The Journal of Sarah Haynsworth Gayle, 1827-1835 (Hardcover)

A Substitute for Social Intercourse

By Sarah Haynsworth Gayle, Sarah Woolfolk Wiggins (Editor), Ruth Smith Truss (Editor)

University Alabama Press, 9780817313333, 384pp.

Publication Date: November 5, 2013

List Price: 39.95*
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Astonishing, tragic, and remarkable, the journal of Sarah Haynsworth Gayle, wife of early Alabama governor John Gayle, is among the most widely studied and seminal accounts of antebellum life in the American South. This is the first complete edition of the journal in print.
Bereft of the companionship of her often-absent husband, Sarah considered her journal "a substitute for social intercourse" during the period from 1827 to 1835. It became the social and intellectual companion to which she confided stories that reflected her personal life and the world of early Alabama. Sarah speaks directly to us of her loneliness, the challenges of child rearing, her fear of and frustration with the management of slaves, and the difficulty of balancing the responsibilities of a socially prominent woman with her family's slender finances.
The poor condition of the journal and its transcripts, sometimes disintegrated or reassembled in the wrong order, has led historians to misinterpret Gayle's words. Gayle's descendants, Alabama's famed Gorgases, deliberately obscured or defaced many passages. Using archival techniques to recover the text and restore the correct order, Sarah Wiggins and Ruth Truss reveal the unknown story of Sarah's economic hardships, the question of her husband's "temperance," and her opium use.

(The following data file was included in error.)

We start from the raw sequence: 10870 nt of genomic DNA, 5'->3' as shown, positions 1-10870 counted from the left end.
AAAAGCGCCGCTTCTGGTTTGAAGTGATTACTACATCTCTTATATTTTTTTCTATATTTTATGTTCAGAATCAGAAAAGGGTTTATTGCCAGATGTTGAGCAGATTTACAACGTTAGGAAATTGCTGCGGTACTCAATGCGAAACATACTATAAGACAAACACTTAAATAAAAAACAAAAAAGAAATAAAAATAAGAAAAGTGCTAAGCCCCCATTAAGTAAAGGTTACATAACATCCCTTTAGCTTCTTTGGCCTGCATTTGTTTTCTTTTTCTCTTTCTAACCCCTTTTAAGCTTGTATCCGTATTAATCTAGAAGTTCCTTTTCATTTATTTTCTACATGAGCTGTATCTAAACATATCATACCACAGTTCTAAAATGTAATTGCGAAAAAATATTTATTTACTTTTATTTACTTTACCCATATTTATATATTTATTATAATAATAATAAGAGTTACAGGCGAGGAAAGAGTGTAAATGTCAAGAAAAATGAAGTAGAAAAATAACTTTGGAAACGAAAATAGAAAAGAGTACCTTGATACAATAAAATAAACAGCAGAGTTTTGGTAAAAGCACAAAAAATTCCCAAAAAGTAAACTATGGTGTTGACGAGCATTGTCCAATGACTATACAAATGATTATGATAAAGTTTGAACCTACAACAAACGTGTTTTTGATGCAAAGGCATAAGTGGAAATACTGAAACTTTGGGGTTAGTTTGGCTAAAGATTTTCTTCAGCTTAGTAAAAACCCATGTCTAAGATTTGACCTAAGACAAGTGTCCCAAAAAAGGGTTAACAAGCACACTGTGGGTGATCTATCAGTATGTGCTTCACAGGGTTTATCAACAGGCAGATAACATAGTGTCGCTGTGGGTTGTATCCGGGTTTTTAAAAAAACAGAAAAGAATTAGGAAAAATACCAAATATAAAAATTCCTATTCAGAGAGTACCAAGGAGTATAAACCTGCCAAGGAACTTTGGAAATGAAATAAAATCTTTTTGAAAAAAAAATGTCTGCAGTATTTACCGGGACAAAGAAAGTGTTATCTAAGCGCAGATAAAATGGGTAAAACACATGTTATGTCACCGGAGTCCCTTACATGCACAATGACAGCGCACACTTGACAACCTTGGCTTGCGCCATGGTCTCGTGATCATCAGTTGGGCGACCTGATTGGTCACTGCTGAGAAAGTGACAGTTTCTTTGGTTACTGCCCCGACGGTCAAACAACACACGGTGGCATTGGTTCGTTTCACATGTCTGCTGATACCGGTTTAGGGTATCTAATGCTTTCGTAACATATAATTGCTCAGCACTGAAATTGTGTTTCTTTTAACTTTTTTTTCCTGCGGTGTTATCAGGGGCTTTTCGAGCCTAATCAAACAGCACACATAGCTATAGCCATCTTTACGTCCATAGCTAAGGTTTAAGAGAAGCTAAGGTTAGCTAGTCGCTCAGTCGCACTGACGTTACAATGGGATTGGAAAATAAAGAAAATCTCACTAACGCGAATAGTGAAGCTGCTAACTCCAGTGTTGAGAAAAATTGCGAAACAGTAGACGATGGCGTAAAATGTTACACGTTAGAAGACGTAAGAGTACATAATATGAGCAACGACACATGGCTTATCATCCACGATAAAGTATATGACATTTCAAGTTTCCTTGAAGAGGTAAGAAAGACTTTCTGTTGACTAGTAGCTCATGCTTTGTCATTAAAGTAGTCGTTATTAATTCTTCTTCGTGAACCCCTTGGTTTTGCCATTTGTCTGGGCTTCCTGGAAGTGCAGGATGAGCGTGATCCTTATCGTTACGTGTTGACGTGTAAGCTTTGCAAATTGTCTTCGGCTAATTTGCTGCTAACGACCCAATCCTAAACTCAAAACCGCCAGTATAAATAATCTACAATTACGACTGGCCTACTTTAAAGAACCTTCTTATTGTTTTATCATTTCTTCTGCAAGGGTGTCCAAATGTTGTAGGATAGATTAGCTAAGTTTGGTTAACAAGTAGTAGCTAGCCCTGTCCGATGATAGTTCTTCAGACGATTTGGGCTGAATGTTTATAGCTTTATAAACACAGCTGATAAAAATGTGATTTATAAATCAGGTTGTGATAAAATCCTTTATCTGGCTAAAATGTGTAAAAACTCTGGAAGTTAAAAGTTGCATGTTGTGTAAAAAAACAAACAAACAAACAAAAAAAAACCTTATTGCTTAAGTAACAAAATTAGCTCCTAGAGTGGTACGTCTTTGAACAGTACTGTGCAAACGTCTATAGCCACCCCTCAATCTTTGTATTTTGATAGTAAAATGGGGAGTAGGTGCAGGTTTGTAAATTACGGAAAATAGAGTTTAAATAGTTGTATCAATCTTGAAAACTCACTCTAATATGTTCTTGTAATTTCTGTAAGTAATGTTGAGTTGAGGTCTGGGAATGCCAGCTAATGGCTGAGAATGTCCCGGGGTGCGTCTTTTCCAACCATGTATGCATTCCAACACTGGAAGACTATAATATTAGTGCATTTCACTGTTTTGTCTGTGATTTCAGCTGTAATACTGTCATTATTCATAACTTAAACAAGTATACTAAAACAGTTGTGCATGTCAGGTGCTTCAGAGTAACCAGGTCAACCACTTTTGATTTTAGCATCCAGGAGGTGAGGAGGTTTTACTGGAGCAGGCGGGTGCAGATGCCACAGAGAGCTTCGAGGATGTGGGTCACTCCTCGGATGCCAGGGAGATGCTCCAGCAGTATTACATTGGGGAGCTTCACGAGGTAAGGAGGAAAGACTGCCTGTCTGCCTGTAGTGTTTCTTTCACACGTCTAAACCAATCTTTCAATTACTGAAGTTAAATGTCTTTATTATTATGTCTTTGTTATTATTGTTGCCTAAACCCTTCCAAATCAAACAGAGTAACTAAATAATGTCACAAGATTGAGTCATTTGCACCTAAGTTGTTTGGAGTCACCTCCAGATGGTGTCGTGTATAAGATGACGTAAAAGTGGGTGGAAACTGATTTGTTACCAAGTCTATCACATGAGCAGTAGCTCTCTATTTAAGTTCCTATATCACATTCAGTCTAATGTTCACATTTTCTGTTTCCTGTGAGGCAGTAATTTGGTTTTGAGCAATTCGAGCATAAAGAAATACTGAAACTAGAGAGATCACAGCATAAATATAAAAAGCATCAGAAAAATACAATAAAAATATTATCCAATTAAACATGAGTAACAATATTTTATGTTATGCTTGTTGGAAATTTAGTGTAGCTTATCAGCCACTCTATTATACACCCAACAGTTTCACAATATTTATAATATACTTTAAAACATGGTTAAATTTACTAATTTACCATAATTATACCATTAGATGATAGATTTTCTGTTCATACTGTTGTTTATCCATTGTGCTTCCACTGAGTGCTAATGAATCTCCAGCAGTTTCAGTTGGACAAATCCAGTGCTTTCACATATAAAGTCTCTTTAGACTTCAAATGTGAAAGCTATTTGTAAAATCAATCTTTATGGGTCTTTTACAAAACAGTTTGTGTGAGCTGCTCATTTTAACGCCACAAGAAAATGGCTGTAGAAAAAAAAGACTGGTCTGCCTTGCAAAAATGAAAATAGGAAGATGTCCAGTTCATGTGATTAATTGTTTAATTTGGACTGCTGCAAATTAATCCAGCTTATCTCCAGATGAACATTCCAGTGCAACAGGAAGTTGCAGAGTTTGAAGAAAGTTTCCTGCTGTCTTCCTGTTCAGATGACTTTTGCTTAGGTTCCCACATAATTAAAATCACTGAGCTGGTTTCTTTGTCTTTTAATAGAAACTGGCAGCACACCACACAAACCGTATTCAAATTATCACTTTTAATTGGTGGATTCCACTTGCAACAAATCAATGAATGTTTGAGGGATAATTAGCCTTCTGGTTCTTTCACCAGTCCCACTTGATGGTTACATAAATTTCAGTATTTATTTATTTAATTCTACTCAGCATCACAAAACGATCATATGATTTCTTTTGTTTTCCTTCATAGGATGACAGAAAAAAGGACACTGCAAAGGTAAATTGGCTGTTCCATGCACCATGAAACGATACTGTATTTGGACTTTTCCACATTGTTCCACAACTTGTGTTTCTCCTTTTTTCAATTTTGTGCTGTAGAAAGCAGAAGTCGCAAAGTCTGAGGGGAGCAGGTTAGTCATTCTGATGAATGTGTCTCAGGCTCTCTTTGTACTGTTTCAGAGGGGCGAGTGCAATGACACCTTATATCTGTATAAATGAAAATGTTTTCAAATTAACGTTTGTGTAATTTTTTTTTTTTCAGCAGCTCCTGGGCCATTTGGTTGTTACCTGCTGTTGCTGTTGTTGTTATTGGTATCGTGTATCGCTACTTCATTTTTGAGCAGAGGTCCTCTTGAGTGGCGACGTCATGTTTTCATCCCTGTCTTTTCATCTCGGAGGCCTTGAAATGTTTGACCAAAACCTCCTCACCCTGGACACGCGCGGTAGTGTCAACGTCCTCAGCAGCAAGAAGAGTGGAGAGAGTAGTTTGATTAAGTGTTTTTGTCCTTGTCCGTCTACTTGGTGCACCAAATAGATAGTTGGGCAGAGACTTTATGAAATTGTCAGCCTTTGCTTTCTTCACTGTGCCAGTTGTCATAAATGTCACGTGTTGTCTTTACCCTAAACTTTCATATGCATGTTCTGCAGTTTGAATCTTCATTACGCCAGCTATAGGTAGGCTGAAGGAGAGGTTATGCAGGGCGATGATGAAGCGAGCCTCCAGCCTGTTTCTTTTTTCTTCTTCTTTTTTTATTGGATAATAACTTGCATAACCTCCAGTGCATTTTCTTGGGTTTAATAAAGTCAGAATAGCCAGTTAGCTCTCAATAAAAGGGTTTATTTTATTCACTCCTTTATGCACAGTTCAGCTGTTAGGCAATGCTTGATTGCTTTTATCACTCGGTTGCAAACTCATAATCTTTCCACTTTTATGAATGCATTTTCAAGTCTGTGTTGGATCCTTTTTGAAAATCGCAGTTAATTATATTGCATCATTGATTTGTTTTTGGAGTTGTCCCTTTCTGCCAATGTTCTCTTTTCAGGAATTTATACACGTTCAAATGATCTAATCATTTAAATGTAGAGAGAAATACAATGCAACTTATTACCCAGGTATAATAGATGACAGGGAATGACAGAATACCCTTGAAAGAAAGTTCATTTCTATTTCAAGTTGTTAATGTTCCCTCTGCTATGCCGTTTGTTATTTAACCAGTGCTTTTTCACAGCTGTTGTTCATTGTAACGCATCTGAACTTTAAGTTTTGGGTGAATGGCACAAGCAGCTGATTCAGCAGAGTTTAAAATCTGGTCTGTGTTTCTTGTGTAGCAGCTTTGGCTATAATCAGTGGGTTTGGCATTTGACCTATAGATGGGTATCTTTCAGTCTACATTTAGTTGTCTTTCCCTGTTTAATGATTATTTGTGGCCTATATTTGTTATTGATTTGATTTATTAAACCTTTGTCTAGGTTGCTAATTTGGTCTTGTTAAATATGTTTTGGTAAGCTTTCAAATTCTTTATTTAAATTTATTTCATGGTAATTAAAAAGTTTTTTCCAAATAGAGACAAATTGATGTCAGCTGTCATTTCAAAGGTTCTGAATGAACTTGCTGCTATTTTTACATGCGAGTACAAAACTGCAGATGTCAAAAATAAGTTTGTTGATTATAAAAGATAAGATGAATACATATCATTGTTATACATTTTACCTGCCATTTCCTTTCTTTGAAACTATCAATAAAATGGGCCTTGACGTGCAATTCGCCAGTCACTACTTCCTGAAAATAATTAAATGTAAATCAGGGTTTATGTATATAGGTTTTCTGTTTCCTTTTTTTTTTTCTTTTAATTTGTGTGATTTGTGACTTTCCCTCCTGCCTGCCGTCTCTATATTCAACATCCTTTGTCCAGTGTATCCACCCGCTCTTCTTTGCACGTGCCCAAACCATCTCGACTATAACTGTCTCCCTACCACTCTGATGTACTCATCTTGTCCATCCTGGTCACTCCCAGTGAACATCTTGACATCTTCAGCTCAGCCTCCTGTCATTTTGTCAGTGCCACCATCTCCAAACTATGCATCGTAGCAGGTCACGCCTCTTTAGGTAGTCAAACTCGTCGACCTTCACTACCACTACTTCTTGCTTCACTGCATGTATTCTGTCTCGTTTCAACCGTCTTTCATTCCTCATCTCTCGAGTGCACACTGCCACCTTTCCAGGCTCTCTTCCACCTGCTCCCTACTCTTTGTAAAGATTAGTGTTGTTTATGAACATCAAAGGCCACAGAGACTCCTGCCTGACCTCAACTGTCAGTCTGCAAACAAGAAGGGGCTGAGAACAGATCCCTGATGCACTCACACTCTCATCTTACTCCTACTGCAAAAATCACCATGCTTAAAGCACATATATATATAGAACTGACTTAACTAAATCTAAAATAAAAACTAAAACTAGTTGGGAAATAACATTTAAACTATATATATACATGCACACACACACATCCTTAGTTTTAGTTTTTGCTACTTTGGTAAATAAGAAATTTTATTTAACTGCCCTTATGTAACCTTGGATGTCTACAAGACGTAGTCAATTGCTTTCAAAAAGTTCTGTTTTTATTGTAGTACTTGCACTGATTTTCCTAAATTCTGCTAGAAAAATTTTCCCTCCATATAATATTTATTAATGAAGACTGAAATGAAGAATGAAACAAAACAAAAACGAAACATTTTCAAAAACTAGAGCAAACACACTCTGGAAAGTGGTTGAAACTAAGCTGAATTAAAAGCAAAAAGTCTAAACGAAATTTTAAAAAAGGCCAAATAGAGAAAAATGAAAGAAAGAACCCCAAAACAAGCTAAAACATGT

The only reliable and unexpurgated edition of Sarah Gayle's journal, now enhanced with a fascinating introduction and inset notes, The Journal of Sarah Haynsworth Gayle, 1827-1835, is a robust and gripping account and will be of inestimable value to our understanding of antebellum society, religion, intellectual culture, and slavery.
Published in cooperation with the University Libraries, The University of Alabama, with further financial support from the Library Leadership Board, the University Libraries, The University of Alabama.

About the Author

Sarah Woolfolk Wiggins is professor emerita of history at the University of Alabama, a past president of the Alabama Historical Association, and editor of the Alabama Review for twenty years. She is the author or editor of The Scalawag in Alabama Politics, 1865-1881; From Civil War to Civil Rights--Alabama 1860-1960; The Journals of Josiah Gorgas, 1857-1878; and Love and Duty: Amelia and Josiah Gorgas and Their Family. Ruth SmithTruss is a professor of history and department chairman at the University of Montevallo, has published several articles related to Alabama history, is president of the Friends of the Alabama Archives, and served on the board of directors of the Alabama Historical Association.

Praise For The Journal of Sarah Haynsworth Gayle, 1827-1835: A Substitute for Social Intercourse

“This lively and engaging journal is a much needed addition to the literature. It offers an insight into the world of women in the Old South and the struggles of a wife of a relatively absent husband immersed in Alabama politics. Her words bring into high relief the joys and sorrows of raising children, caring for kin, and maintaining social ties. Gayle’s journal, moreover, provides important digressions of her memories growing up and past encounters with those who came in and out of her life. In that vein, her detailed descriptions of her relationships with other women add to the historiography on the creation of a female culture distinct from the world of men.” — Victoria E. Ott, author of Confederate Daughters: Coming of Age during the Civil War